Saturday, May 18, 2024

Q&A with Beth Kurland




Beth Kurland is the author of the new book You Don't Have to Change to Change Everything: Six Ways to Shift Your Vantage Point, Stop Striving for Happy, and Find True Well-Being. Her other books include Dancing on the Tightrope. A psychologist and mind-body coach, she lives in the Boston area.


Q: What inspired you to write You Don’t Have to Change Everything?


A: This book emerged from many different threads that wove themselves together somewhat organically.


For several years after writing my previous book Dancing on the Tightrope, I kept a file on my computer that I titled “tools for life.” In it, I began to write down things I found most helpful in working with my patients, what I had learned from others in the field that had been most beneficial, and what I found most transformative in my own life in working with the range of emotions I experience and finding ways to cultivate well-being. 


Around this time, I was taking writing workshops where I was given writing prompts and simply wrote stream of consciousness, whatever wanted to come out onto the page (often autobiographical vignettes). I had no specific plan to turn any of this into a book.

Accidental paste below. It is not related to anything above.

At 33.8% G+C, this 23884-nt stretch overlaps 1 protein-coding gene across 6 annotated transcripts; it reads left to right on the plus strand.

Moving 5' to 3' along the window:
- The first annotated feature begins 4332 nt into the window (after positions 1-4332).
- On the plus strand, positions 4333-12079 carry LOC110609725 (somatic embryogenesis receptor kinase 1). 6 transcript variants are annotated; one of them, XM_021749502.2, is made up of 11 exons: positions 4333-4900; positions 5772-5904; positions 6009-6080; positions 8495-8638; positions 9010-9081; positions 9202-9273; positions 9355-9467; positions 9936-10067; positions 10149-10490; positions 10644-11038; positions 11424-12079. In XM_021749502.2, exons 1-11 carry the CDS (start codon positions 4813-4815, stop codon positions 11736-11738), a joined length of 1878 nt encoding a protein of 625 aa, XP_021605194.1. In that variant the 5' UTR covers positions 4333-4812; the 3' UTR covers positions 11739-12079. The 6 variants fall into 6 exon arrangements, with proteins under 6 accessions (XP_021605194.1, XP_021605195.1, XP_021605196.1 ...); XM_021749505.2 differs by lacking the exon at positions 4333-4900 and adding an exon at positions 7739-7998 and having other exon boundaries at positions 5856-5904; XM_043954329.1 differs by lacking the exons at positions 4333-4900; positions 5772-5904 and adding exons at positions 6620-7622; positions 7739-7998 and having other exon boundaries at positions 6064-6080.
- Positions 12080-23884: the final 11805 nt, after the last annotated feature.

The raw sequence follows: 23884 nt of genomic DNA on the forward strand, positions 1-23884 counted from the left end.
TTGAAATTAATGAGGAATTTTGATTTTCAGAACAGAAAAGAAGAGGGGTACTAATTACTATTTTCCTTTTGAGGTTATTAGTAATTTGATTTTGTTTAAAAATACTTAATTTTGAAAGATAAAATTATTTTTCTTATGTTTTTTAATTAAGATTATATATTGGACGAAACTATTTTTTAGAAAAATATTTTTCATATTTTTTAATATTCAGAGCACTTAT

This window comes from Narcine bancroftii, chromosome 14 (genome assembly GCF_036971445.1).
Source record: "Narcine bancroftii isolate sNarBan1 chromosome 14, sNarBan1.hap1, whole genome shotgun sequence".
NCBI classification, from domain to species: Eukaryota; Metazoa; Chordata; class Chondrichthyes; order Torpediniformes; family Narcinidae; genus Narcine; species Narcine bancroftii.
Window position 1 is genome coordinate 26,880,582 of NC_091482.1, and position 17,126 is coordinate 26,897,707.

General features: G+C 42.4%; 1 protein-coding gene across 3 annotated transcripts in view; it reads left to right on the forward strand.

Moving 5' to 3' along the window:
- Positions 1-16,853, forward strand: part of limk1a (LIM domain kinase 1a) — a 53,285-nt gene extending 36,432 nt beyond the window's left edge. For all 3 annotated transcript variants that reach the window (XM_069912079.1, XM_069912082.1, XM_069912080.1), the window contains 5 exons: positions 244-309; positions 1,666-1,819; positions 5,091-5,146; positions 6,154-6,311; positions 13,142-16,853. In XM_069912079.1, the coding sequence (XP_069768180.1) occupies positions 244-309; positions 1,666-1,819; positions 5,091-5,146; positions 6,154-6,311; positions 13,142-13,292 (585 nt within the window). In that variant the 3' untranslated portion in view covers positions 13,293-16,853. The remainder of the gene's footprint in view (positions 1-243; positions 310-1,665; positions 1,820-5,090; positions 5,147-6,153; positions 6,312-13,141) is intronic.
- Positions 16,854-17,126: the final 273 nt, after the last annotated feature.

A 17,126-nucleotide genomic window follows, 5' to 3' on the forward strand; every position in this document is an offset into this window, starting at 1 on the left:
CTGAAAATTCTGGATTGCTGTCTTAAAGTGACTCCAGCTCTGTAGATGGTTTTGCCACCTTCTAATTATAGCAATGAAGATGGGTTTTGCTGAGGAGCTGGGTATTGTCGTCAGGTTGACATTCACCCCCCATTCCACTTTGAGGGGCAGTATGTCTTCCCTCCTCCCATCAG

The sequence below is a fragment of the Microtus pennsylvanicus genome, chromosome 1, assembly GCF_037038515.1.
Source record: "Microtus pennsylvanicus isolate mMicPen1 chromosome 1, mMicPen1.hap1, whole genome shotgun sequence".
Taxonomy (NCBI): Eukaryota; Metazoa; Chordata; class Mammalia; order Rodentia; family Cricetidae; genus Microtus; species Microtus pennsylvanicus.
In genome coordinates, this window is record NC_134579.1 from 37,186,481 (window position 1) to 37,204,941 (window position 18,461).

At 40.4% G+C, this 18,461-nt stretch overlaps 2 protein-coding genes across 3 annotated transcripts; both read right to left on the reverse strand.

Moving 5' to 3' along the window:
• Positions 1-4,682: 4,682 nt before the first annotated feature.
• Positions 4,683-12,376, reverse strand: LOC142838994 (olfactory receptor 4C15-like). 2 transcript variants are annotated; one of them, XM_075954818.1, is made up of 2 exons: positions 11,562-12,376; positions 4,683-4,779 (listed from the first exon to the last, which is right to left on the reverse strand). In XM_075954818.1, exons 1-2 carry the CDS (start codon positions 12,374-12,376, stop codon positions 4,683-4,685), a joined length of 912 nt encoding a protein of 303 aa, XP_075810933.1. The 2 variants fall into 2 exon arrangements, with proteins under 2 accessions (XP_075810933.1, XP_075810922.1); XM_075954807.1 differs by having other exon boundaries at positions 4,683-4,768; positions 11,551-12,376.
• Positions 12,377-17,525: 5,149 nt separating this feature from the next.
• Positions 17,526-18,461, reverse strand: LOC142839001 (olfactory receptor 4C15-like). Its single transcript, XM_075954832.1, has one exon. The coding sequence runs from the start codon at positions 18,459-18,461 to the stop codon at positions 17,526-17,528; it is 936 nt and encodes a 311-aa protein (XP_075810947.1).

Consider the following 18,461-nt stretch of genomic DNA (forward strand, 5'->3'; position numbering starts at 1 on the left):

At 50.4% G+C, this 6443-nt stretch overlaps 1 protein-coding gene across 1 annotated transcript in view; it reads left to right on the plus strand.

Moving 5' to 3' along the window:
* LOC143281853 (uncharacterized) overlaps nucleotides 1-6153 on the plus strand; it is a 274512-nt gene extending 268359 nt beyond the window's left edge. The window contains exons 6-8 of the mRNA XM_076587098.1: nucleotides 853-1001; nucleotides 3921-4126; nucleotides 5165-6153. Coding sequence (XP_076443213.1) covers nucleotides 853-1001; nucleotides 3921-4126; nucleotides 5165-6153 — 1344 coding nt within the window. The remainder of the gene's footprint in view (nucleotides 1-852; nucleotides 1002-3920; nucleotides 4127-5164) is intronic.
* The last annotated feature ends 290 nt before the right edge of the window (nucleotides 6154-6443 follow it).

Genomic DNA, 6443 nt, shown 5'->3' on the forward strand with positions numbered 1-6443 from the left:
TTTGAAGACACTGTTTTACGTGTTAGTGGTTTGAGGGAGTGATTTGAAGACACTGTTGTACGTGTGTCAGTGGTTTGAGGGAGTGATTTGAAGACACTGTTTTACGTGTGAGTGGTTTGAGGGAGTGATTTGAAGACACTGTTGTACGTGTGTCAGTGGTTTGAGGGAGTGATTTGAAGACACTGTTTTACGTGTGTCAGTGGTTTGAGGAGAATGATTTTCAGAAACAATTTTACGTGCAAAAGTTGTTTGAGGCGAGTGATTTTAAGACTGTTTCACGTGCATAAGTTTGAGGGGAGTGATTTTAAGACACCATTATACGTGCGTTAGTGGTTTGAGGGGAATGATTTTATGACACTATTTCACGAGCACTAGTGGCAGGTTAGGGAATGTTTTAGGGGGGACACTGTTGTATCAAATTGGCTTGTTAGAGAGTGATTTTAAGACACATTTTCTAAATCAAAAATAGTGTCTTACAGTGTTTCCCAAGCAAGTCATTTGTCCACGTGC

Also at this time, I took a deep dive in mindfulness through a yearlong certificate class that helped me deepen my mindfulness practice.


When the early stages of the pandemic hit, I sat with so many patients virtually as we all shared collective fear, anxiety, and uncertainty. What struck me at this time was that even though so many difficult emotions were present for people, and happiness was often elusive, well-being could nonetheless be found to support people through their challenges. 


All of these threads came together as I felt a deep calling to start writing. Like pieces of a puzzle that fit together and form a picture, as I began writing I started to see how each of these things fit together, and through that process this book was birthed.  


Q: How was the book’s title chosen and what does it signify for you?


A: The title of this book came to me one day when I had dozens of sticky notes spread before me on my kitchen table, each representing different ideas and themes from the book.